August 2008

Beth Harrington


Have You No Shame? And Other Regrettable Tales by Rachel Shukert

As I read Have You No Shame?, I found myself frequently flipping to the back of the book to the section with information about the author. I was wondering who the author was and what her credentials were as a storyteller -- had she achieved the “greatness” she dreamed of? If so, how? It seems Rachel Shukert has written some plays and had some work published in magazines. Based on this information, I was forced to conclude that if the '90s brought forth a wave of memoirs about child abuse, substance abuse, and all sorts of other dark personal secrets -- which the authors claimed were meant to reach out to those who were likewise afflicted -- the new millennium is one in which people with above-average writing skills can publish memoirs about their fairly ordinary lives. Whether or not this is a good thing depends, I think, on the quality of the book. In Shukert’s case, it’s a mixed blessing.

Rachel Shukert grew up Jewish in Christian-dominated Omaha, Nebraska. The stories in this autobiographical collection focus on the author’s quirky upbringing as an outsider in a fairly homogeneous environment and then, once she gets older, her fumbling attempts to find and define success in "the real world" of New York City. Armed with formidable anxieties matched only by a powerful sense of humor, she navigates herself and the reader through the world of children’s Holocaust literature and its role in perpetuating the Jewish youth’s sense of guilt (in her own case to the point of possible clinical neurosis), family vacations with excessively intellectual parents who are sick of the Heartland and drag their less than willing offspring to museums, and the post-9/11 job market. The book is replete with footnotes that define certain customs or vocabulary specifically Jewish for non-Jews (annotated by a Christian cross) and to highlight certain important moments in Nebraska’s history for non-Midwesterners (signified by an ‘N’).

Have You No Shame? is adequately written and Shukert has a comedienne’s eye for the ludicrous. However, the book does not reach the heights or push the limits it seems to be aiming for. In fact, the content often fails to transcend that of a Sarah Silverman routine or even some popular blogs. Her family is offbeat, but not extraordinarily so. For all her insistence that she grew up thoroughly a minority in the middle of a white Christian no-man’s-land, she still managed to go to a Jewish elementary school, make her Bat Mitzvah, and go to plenty of Hebrew-oriented camps and youth trips. The tales do not extend themselves far enough to truly grip a reader, or perhaps more accurately, Shukert does not dig deep enough to give them the meaning they should have.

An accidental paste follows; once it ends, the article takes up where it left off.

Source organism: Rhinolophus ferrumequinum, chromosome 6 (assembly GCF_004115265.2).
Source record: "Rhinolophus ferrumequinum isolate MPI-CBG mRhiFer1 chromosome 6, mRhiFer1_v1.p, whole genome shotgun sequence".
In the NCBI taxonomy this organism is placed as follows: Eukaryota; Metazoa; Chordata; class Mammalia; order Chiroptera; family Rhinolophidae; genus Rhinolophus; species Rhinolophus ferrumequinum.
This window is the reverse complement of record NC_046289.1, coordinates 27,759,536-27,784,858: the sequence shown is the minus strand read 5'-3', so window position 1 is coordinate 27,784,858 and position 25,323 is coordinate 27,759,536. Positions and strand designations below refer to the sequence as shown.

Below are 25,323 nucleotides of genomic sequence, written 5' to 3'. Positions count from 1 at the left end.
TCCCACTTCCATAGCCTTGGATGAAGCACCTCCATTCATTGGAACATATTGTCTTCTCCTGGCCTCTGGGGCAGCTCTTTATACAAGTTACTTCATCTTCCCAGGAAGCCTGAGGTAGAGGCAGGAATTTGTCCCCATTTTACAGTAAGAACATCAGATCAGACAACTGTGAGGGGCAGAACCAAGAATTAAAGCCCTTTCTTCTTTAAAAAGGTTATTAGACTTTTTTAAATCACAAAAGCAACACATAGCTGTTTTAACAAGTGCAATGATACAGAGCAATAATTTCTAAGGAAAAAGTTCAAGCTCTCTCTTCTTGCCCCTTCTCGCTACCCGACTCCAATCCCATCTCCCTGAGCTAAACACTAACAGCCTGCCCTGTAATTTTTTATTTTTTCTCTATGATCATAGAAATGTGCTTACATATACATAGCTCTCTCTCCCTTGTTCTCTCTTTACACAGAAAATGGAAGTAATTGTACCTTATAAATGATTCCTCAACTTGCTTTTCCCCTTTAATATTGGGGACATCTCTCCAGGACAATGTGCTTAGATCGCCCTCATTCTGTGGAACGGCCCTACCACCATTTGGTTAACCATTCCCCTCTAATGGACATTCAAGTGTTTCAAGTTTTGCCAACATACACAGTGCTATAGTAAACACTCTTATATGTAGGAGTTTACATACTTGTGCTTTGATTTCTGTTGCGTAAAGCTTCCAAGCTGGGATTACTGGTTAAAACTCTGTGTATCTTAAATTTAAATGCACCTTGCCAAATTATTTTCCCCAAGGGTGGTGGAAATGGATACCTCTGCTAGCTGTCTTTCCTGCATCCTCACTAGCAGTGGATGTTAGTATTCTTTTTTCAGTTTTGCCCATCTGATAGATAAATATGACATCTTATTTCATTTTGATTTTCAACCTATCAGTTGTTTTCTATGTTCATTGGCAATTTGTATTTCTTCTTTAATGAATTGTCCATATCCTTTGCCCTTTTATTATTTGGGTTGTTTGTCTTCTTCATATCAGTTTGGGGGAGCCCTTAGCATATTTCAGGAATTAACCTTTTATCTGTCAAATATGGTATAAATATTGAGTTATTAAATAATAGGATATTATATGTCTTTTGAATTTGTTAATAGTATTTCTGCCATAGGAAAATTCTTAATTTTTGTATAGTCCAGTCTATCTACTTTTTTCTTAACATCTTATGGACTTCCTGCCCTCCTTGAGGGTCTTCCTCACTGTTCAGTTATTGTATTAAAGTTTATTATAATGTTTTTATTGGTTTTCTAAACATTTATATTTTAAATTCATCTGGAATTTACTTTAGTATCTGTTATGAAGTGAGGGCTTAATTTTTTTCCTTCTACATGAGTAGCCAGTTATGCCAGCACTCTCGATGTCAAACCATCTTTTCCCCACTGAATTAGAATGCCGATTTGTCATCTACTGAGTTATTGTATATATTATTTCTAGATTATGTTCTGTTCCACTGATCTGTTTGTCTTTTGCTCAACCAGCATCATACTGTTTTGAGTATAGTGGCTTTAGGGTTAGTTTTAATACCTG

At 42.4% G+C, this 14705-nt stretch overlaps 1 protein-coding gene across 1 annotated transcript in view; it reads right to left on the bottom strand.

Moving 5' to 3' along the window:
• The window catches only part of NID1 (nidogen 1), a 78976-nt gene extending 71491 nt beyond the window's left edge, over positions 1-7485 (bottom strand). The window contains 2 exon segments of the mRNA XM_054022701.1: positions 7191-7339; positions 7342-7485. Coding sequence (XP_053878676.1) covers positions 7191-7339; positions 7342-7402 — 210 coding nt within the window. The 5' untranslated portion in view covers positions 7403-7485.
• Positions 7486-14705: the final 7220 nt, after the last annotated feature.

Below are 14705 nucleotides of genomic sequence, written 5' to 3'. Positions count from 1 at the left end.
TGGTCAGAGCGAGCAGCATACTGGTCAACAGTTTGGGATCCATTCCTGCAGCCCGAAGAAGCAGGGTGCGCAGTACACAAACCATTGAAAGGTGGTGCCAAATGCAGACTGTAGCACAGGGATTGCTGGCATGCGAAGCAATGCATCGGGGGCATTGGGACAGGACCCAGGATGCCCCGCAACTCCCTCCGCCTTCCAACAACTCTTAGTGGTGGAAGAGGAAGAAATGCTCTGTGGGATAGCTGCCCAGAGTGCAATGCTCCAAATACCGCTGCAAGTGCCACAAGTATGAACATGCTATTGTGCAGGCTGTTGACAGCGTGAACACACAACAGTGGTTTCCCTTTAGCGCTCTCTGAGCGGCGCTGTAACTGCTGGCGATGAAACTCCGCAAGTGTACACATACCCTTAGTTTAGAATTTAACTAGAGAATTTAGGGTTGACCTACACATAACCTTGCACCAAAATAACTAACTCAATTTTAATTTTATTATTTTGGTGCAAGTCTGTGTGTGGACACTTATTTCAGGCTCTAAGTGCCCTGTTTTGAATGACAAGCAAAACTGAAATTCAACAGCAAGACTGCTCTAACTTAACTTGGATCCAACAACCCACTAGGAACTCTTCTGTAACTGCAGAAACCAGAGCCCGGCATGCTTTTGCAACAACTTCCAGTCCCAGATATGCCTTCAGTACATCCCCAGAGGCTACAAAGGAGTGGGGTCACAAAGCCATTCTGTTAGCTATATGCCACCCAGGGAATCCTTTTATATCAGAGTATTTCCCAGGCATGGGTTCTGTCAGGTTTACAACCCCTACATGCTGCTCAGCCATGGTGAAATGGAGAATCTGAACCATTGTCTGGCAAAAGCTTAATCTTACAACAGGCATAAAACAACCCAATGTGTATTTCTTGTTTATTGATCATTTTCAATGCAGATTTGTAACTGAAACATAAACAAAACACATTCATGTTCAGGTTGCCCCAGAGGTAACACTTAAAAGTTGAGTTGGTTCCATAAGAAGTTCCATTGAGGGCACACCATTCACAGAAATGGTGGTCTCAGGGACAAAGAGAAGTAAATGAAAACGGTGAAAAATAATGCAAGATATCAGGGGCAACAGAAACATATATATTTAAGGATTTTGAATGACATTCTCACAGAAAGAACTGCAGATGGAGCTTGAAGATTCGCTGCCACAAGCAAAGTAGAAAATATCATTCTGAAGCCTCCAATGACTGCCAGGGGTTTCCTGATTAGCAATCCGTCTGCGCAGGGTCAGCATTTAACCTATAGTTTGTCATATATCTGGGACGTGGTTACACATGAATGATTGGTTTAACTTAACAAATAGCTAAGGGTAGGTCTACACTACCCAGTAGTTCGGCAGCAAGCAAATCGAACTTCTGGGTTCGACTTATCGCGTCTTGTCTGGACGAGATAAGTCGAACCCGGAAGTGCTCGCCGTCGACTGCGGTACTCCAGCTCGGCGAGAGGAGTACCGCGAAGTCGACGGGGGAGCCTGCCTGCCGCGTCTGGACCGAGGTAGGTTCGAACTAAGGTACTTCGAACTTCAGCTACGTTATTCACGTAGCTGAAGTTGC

Possibly more promising stories such as "The Anorexic’s Cookbook" which comically deals with the author’s brush with and attempts to recover from the illness -- “when I did attempt normal food, the alcohol’s inhibition-lowering properties helped. A couple of shots of vodka and I could choke down a container of yogurt and a slice or two of dry toast” -- are ultimately glossed over, with this particular one veering into an anecdote about an unfortunate encounter with a feminine hygiene item. In essence, the need to be hip, funny, and over-the-top trumps what could have been an insightful story refreshingly free from the typical solemnity or self-help platitudes that are rife in such tales.

Likewise, Shukert skips over equally intriguing content such as a stay in another country (The Netherlands) and the tale of how she met her husband -- in this day and age, what inspires a single, liberated woman in New York City to settle down. Instead, Shukert focuses her attention on less remarkable subjects such as Typical Bat Mitzvah Speech, United States c. 1992-1995 which is hypothetically footnoted by Chinese historians misinterpreting 1990s America, and perhaps more strangely out-of-sync, the Clinton-Lewinsky sex scandal, in an era when even Hillary is no longer a presidential contender. Nevertheless, it is a testament to Shukert’s ability as a writer and her personality that for all her foibles and obsessions, she still remained genuine throughout the duration of this collection of tales.

Have You No Shame? And Other Regrettable Tales by Rachel Shukert
Villard Books
ISBN: 978-0-345-49861-8
258 pages